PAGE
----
River flood disadvantage - Figure 2 shows how flood-related social vulnerability combines with the potential for exposure to flooding from rivers.

Social vulnerability refers to:

  • Personal features, such as age and health, which affect sensitivity to flooding impacts;
  • Environmental characteristics, such as the availability of green space, quality of housing stock or elevation of buildings, which can increase or offset exposure to flooding
  • Social and institutional characteristics, such as levels of inequality and income, the strength of social networks, the cohesion of neighbourhoods and the day-to-day practices of institutions, which affect people’s ability to adapt. 

Figure 2 therefore accounts for both the likelihood of coming into contact with a flood and also the potential severity of negative impacts on the health and wellbeing of local communities.

Figure 2: The level of river flood disadvantage in MSOAs in B&NES according to the Climate Just Mapping Tool 5 6

The majority of MSOAs in England and B&NES are thought to have an average or relatively low level of river flood disadvantage. However, in B&NES Walcot is thought to have an extremely high level of river disadvantage and Kingsmead, Keynsham East and Keynsham North relatively high levels. 

Bath and North East Somerset’s vulnerability to surface water flooding according to the Climate Just Web Tool 7

Surface water hazard-exposure - Figure 3 broadly shows where surface water flooding with a 1 in 30 year probability is more likely. It is based on the proportion of land area in a particular neighbourhood likely to be exposed to an event with a 1 in 30 year probability. This is an imperfect representation of the likelihood of people and communities coming into contact with a surface water flood.

Figure 3: The risk level of surface water hazard-exposure in MSOAs in B&NES according to the Climate Just Mapping Tool 8 9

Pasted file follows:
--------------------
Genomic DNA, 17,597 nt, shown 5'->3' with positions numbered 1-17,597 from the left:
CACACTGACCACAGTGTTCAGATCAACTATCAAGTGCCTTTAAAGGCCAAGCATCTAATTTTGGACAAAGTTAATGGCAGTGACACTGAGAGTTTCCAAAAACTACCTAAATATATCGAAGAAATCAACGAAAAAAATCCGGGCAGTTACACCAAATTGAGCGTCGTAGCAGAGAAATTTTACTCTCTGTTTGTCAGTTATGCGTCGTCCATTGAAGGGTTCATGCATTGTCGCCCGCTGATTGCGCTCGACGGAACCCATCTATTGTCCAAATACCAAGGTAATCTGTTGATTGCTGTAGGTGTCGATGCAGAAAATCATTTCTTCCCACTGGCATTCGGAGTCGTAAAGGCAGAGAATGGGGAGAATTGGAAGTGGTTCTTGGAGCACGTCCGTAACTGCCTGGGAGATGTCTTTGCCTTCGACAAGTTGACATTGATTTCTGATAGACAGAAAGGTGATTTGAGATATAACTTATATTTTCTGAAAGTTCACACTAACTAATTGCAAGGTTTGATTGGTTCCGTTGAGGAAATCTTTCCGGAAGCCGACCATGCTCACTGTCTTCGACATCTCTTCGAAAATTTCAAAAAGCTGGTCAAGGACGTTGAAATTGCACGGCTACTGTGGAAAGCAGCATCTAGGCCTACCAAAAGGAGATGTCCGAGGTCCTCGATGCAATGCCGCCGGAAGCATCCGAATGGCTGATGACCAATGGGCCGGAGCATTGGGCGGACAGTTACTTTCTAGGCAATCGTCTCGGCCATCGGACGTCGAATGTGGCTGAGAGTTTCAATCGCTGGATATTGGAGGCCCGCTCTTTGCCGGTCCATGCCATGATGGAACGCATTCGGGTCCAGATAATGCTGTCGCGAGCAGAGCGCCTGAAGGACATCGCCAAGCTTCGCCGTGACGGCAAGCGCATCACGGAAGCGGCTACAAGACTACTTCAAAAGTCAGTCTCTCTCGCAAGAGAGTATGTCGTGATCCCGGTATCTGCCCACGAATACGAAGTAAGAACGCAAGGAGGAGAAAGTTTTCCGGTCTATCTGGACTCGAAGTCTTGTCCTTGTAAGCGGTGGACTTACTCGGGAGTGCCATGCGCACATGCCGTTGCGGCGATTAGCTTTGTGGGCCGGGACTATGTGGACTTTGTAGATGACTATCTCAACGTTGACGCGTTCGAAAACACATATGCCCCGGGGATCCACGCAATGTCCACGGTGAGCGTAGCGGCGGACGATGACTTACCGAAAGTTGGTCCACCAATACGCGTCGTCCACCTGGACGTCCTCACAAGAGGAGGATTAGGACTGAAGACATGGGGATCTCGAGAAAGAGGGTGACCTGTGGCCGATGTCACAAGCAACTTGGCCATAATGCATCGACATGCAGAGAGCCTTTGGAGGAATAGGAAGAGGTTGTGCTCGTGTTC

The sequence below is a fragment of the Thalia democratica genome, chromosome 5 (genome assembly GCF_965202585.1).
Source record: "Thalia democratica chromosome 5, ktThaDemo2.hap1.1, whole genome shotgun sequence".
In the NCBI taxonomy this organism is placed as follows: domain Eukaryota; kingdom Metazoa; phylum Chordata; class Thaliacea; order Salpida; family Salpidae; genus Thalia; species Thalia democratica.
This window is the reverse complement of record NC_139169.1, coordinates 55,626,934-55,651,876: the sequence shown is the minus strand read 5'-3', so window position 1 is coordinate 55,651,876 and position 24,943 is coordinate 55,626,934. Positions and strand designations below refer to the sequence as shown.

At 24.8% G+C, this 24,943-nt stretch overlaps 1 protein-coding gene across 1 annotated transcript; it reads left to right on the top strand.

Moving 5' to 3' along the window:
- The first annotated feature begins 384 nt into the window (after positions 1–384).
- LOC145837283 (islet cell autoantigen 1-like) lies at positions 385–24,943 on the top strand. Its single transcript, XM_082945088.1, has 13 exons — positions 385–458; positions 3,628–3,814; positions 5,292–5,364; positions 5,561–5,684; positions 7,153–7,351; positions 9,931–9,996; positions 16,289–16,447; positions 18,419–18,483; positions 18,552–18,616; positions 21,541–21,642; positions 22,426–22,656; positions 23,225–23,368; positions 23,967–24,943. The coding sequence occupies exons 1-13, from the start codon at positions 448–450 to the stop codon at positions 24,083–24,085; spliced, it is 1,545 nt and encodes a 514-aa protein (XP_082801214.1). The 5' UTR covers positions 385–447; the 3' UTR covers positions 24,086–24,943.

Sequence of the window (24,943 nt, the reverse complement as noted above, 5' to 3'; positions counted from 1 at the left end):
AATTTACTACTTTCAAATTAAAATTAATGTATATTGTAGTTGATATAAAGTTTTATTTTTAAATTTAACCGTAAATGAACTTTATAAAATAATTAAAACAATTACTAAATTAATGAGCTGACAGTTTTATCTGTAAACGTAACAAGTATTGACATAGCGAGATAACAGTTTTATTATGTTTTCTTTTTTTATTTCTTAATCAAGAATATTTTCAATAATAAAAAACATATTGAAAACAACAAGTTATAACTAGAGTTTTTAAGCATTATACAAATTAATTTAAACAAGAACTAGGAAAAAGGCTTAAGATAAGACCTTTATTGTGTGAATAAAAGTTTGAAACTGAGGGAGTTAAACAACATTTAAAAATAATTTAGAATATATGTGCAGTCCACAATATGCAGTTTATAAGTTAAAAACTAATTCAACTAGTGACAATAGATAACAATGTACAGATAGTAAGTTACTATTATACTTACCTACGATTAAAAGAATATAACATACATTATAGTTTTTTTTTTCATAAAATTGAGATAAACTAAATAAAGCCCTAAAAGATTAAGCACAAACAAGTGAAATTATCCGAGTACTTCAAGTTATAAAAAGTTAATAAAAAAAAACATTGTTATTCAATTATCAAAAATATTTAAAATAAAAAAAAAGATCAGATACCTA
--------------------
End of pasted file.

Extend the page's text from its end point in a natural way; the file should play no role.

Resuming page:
The majority of MSOAs in England and B&NES are thought to have an average or relatively low level of surface water hazard-exposure.  However, in B&NES Walcot is thought to have an acute level of surface water hazard-exposure, Westmoreland and Lambridge extremely high levels, and Kingsmead, Oldfield, Midsomer Norton North, and Chew Valley relatively high levels. 

Surface water flood disadvantage - Figure 4 shows how flood-elated social vulnerability combines with the potential for exposure to surface water flooding with a 1 in 30 year probability. Figure 4  therefore accounts for both the likelihood of coming into contact with surface water flooding and also the potential severity of negative impacts on the health and wellbeing of local communities.

Figure 4: The level of surface water flood disadvantage in MSOAs in B&NES according to the Climate Just Mapping Tool 10 11

The majority of MSOAs in England and B&NES are thought to have an average or relatively low level of surface water flood disadvantage. However, in B&NES Walcot is thought to have an acute level of surface water flood disadvantage, Kingsmead and Westmoreland extremely high levels, and Midsomer Norton North and Lambridge relatively high levels.